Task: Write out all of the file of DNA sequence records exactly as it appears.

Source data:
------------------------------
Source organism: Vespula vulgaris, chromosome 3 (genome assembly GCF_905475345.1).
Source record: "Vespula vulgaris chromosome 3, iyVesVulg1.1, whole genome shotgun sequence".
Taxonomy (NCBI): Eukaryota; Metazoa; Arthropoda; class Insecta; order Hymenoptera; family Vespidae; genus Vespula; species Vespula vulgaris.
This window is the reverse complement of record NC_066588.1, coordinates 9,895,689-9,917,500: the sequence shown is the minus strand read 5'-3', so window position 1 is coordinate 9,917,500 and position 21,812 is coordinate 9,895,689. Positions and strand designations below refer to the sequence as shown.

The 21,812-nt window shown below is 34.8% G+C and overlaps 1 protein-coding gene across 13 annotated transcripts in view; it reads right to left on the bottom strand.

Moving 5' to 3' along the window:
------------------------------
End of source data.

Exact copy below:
Source organism: Vespula vulgaris, chromosome 3 (genome assembly GCF_905475345.1).
Source record: "Vespula vulgaris chromosome 3, iyVesVulg1.1, whole genome shotgun sequence".
Taxonomy (NCBI): Eukaryota; Metazoa; Arthropoda; class Insecta; order Hymenoptera; family Vespidae; genus Vespula; species Vespula vulgaris.
This window is the reverse complement of record NC_066588.1, coordinates 9,895,689-9,917,500: the sequence shown is the minus strand read 5'-3', so window position 1 is coordinate 9,917,500 and position 21,812 is coordinate 9,895,689. Positions and strand designations below refer to the sequence as shown.

The 21,812-nt window shown below is 34.8% G+C and overlaps 1 protein-coding gene across 13 annotated transcripts in view; it reads right to left on the bottom strand.

Moving 5' to 3' along the window: